The UK Government has been called on to tackle the illegal puppy trade after figures revealed an increase in the number of dogs being imported into the UK from EU countries.

The RSPCA’s Scrap the Puppy Trade campaign aims to highlight the extent of dog trafficking to the Government.
The RSPCA’s Scrap the Puppy Trade campaign aims to highlight the extent of dog trafficking to the Government. Image: RSPCA.

Figures released by Defra on 21 January showed the number of dogs trafficked into the UK from Ireland, Lithuania, Hungary, Poland and Romania had risen by 75% in 2015.

In total, 38% of the 93,424 dogs imported to the UK in 2015 came from these five countries – all of which have been identified as having large-scale puppy farm operations.

Commercial and non-commercial imports from Romania alone rose by 88% from 2014, making the country the largest exporter of dogs to the UK, with 10,800 coming into the country last year. Meanwhile, imports from Ireland are now being declared and are at their highest, with more than 10,000 entering the UK in 2015.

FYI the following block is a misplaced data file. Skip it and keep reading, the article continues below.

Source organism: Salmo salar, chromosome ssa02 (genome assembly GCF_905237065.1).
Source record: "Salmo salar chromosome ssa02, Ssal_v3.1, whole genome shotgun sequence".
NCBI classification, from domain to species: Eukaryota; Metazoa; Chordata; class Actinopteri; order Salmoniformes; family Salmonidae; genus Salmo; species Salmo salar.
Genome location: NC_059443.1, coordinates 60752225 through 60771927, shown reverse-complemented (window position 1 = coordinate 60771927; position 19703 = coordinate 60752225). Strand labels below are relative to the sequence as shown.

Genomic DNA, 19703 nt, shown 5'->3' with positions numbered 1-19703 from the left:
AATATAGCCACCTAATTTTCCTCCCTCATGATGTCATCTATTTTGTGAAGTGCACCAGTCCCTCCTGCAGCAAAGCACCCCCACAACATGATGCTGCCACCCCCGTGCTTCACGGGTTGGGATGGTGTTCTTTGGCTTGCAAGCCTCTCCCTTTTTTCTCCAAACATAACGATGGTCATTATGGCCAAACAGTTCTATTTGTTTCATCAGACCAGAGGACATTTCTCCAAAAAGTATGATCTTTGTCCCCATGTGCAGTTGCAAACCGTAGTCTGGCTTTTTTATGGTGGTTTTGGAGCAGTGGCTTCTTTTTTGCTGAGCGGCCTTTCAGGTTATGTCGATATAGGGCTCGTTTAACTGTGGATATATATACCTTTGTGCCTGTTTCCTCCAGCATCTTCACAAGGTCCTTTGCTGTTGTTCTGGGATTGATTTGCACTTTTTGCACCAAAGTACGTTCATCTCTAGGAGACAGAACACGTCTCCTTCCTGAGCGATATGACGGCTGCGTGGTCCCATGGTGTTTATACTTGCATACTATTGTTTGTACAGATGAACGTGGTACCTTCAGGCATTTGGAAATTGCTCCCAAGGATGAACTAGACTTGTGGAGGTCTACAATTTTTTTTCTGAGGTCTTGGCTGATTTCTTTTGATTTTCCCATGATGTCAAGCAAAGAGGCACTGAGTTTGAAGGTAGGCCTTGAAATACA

Both non-UK EU imports and commercial imports rose by 7%.

Tackle root causes plea

With this in mind, the RSPCA is calling on the Government to develop legislation to tackle the root causes of the problem – including cutting off the trade in illegally imported puppies from Europe, with increased enforcement at UK borders, and increased accountability and monitoring for anyone breeding puppies.

David Bowles, the charity’s head of public affairs, said: “We are appalled by the figures released by Defra, which show the shocking scale of this problem.

A graph showing the rise in the number of dogs imported from the five countries between 2004 and 2015. Image: RSPCA.
A graph showing the rise in the number of dogs imported from the five countries between 2004 and 2015. Image: RSPCA.

“What is particularly concerning is the number of animals coming into the UK from countries, such as Romania and Ireland, where we know puppy farmers and breeders are trying to cash in on the demand for certain dog breeds here in the UK.”

Exploiting lack of enforcement

Puppy trafficking is big business and the RSPCA claims dealers are exploiting the lack of enforcement at UK ports.

Mr Bowles said: “If we are to seriously tackle the poor breeding and illegal trade in puppies, the tap needs to be switched off. We need to see an overhaul of legislation and improved enforcement that tackles the root causes of the problem.”

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